I think two could very easily play at this game.
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Old 06-18-2018, 02:00 PM
 
Location: North Idaho
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The problem for the buyer, is that the purchase offer is a contract. If the buyer puts out 4 offers and two offers get accepted, the buyer is under contract to purchase two houses. Most buyers can't afford to buy two houses at the same time, and it is a contract, not just a nice note saying "gee, I'd like to buy your house unless I find something else, or change my mind, so wold you please hold it off the market for me for a week or so""

Sellers might be getting multiple offers but they aren't signing contracts with multiple people and then picking the best contract.
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Old 06-18-2018, 03:54 PM
 
Location: Brew City
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That's how we ended up with our house. A buyer put in offers on 3 houses and followed through with a different property so we were first in line when they backed out of our current house.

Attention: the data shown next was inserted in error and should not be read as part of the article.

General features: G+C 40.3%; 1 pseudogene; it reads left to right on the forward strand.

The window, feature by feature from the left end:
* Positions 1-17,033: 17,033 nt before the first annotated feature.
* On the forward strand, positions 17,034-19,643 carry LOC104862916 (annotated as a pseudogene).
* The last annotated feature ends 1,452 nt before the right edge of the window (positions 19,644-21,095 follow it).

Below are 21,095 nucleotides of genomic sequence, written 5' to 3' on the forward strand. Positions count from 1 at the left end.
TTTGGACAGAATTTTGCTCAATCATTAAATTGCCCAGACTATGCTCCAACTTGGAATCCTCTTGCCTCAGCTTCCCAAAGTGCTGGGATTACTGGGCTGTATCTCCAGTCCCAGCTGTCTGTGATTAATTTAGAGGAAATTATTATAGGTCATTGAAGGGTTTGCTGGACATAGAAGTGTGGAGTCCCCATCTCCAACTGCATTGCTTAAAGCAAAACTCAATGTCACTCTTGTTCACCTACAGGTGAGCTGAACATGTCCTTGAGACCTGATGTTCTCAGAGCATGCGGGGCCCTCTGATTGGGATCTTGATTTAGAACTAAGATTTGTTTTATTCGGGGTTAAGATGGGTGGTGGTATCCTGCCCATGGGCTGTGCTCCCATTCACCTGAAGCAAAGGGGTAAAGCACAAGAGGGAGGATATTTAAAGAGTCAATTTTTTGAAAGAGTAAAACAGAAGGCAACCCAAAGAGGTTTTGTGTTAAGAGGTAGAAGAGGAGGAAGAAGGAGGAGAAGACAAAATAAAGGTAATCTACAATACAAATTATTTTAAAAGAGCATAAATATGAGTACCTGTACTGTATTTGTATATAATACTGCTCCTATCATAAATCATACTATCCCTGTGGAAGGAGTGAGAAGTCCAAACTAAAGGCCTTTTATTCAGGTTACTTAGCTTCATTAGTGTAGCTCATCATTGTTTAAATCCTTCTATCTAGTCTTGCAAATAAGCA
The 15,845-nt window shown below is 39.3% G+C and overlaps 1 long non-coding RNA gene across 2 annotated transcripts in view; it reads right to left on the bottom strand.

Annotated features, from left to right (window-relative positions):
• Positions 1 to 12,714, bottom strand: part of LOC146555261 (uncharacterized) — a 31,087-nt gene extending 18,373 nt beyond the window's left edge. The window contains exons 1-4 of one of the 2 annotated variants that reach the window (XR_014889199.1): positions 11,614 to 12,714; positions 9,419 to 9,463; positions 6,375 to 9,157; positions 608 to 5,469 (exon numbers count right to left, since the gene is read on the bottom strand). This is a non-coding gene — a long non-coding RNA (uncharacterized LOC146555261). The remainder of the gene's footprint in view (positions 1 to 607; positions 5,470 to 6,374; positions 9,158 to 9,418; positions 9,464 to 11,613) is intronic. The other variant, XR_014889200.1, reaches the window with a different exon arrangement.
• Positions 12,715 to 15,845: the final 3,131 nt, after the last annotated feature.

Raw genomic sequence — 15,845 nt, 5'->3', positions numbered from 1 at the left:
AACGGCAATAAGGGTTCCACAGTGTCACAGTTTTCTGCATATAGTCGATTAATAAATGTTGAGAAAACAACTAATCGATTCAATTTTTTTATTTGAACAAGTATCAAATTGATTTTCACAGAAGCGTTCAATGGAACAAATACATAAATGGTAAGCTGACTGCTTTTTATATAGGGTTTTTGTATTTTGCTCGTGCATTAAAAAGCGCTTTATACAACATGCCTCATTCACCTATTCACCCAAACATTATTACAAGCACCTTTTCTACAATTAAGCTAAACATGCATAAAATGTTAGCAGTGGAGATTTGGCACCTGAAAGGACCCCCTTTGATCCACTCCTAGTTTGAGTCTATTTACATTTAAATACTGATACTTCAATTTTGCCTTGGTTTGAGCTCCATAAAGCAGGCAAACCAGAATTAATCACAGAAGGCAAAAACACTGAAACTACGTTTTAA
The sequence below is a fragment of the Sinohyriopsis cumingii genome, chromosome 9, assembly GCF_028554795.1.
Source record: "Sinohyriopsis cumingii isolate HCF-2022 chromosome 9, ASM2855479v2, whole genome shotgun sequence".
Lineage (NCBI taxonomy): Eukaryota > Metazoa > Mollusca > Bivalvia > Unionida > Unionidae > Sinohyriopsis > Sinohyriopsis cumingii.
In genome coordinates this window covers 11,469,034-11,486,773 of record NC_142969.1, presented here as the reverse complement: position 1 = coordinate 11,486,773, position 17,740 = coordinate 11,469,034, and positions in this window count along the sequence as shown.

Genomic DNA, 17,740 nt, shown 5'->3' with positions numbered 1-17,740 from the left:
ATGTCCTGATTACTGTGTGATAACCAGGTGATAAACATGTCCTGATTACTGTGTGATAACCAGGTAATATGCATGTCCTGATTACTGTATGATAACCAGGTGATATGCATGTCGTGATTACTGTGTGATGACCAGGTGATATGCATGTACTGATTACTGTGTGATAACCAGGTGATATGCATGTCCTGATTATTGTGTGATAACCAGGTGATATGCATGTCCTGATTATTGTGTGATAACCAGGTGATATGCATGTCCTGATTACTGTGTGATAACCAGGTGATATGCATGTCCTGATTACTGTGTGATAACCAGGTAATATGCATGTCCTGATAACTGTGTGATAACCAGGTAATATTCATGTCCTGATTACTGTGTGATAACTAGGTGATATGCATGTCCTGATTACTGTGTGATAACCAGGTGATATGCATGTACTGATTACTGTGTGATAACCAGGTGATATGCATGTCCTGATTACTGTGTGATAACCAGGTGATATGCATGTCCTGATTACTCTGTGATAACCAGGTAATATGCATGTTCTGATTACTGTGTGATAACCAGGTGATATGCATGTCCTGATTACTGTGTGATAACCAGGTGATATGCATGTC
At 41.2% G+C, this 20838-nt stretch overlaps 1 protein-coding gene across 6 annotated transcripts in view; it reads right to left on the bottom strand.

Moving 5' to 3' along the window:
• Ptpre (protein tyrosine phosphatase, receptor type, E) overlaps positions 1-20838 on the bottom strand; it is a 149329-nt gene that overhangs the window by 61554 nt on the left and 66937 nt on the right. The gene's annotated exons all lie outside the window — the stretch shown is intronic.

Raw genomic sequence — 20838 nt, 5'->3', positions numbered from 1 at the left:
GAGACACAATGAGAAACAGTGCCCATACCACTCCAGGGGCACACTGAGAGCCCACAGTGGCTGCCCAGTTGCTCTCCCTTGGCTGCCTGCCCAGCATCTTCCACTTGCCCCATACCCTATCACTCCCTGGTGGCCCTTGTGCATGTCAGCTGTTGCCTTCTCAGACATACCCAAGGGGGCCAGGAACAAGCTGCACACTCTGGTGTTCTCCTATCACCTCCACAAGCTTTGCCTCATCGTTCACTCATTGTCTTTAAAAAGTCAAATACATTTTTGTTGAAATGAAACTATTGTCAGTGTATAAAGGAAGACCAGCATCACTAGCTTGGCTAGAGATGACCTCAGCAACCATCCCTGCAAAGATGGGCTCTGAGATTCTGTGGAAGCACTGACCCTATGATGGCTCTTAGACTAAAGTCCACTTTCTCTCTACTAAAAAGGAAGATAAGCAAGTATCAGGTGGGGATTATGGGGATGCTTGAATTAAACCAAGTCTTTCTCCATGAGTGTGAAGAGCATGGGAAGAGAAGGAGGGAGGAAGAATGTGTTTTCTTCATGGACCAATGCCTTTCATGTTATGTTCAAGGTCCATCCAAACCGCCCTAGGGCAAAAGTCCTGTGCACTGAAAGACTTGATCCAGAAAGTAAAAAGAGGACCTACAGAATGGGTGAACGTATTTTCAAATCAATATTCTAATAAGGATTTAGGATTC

Hot neighborhoods are tough for buyers.
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Old 06-18-2018, 03:57 PM
 
Location: Cary, NC
31,723 posts, read 55,603,655 times
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Quote:
Originally Posted by oregonwoodsmoke View Post
The problem for the buyer, is that the purchase offer is a contract. If the buyer puts out 4 offers and two offers get accepted, the buyer is under contract to purchase two houses. Most buyers can't afford to buy two houses at the same time, and it is a contract, not just a nice note saying "gee, I'd like to buy your house unless I find something else, or change my mind, so wold you please hold it off the market for me for a week or so""

Sellers might be getting multiple offers but they aren't signing contracts with multiple people and then picking the best contract.
In general, an Offer is just an Offer.
It can be pulled back any time, "At least where I am."